GRC's FUD: (most nonsensical parts emphasized by myself)

    Ping Reply: RECEIVED (FAILED) — Your system REPLIED to our Ping (ICMP Echo) requests, making it visible on the Internet. Most personal firewalls can be configured to block, drop, and ignore such ping requests in order to better hide systems from hackers. This is highly recommended since "Ping" is among the oldest and most common methods used to locate systems prior to further exploitation.'


    'You have trouble with your internet connection? Guess what, call your ISP and they'll start by pinging your box... Thank you, Mr. Gibson, for "highly recommending" an RFC breach. '

    Maybe it can be a problem, but I have never encountered such a problem. And if it becomes an issue, it can be fixed, temporarily or not.
  10. doktornotor

    doktornotor Registered Member

    Because if there is no such computer, the router which is supposed to route the traffic to that IP will respond to ICMP echo request.

    No. The attacker will know that the box there exactly for the reasons stated above. Dropping all inbound packets instead of rejecting them merely tells the attacker that there's a firewall, it doesn't hide the existence of a computer. There's no such thing as "poorly implemented stealth", this is pure marketing blurb. Stealth = packet dropped; closed = packet rejected. Stealthed ports do not increase your security in any way, period.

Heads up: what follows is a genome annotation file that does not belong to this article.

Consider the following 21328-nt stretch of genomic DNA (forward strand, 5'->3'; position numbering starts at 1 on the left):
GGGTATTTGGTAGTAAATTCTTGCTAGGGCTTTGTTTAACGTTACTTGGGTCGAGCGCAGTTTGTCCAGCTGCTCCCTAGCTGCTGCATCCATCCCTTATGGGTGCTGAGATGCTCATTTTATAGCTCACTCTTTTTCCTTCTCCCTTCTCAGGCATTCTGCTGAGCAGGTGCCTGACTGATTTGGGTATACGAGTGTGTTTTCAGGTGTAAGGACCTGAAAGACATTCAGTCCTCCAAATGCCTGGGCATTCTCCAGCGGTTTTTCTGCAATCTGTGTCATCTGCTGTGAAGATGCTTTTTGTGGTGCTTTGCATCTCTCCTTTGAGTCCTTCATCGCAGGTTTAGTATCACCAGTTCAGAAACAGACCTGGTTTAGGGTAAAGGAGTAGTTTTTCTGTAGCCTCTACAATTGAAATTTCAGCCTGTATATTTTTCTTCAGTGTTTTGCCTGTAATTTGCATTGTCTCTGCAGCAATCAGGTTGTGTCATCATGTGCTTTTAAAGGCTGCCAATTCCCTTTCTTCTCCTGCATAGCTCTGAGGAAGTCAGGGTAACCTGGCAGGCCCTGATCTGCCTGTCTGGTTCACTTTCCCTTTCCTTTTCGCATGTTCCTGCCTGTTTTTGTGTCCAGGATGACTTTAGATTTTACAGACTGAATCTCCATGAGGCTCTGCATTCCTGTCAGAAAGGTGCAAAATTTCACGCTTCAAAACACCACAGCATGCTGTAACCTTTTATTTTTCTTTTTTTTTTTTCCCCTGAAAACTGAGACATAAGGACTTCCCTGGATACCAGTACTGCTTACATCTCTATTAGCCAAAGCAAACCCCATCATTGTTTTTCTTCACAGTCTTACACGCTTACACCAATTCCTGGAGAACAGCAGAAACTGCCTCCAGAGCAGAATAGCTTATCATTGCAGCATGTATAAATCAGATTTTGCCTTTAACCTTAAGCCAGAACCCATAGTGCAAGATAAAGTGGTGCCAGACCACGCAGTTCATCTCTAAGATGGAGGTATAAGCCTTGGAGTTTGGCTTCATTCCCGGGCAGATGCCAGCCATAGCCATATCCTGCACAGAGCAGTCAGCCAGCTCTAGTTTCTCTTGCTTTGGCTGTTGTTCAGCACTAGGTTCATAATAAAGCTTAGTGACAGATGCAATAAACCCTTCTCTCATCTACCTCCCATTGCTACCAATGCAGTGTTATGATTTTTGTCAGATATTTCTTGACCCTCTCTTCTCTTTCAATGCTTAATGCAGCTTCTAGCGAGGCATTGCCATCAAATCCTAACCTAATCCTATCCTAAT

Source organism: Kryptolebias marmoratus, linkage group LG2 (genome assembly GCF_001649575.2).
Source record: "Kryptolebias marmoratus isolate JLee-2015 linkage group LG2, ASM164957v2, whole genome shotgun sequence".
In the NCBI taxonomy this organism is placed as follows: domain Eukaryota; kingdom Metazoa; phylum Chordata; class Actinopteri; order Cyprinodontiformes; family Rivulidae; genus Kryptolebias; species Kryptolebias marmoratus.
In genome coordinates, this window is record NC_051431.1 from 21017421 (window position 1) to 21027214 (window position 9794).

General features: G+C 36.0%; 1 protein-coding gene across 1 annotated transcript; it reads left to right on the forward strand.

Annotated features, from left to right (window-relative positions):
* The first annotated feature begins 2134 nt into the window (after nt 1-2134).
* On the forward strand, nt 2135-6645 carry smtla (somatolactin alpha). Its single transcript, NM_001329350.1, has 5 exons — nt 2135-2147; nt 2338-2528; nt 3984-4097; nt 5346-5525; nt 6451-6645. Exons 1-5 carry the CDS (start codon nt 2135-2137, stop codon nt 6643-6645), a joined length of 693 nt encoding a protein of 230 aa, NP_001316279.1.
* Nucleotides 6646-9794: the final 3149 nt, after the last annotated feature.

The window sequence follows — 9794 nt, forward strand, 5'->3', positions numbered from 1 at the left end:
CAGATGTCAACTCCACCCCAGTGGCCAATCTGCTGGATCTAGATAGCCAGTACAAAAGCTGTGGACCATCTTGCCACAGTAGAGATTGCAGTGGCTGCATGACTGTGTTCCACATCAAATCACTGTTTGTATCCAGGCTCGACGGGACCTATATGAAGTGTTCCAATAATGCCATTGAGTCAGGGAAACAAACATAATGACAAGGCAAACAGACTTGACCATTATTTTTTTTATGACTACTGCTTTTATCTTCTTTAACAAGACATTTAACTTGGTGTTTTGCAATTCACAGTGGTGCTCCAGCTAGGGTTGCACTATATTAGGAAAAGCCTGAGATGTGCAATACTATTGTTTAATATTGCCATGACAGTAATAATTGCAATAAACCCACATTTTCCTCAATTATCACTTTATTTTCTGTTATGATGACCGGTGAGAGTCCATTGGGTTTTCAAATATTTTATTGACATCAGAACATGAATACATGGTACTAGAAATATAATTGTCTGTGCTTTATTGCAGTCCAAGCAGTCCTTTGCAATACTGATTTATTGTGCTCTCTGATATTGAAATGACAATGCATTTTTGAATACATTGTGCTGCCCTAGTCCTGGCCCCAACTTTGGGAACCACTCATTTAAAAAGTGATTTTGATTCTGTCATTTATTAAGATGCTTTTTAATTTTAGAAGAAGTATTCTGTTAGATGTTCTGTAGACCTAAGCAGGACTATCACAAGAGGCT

11. Stem

    Stem Firewall Expert

    Hello all,

    This has been discussed many times, and no doubt will come up many times again.

    I and other have put forward there is no thing as "invisible" on the internet, but as I and others have put forward, it does give some that "warm fuzzy feeling" with a result of "stealth" from such very basic scans.

    The only good thing for me from the start of this (stealth), was the fact firewall vendors put in place better filtering for ICMP,... now if only it could be done for the rest of the various layers?

    - Stem
  12. jrmhng

    jrmhng Registered Member

    Steve tends to be FUD-ish. In reality, responding to ping and having closed ports wont make you less secure.
  13. doktornotor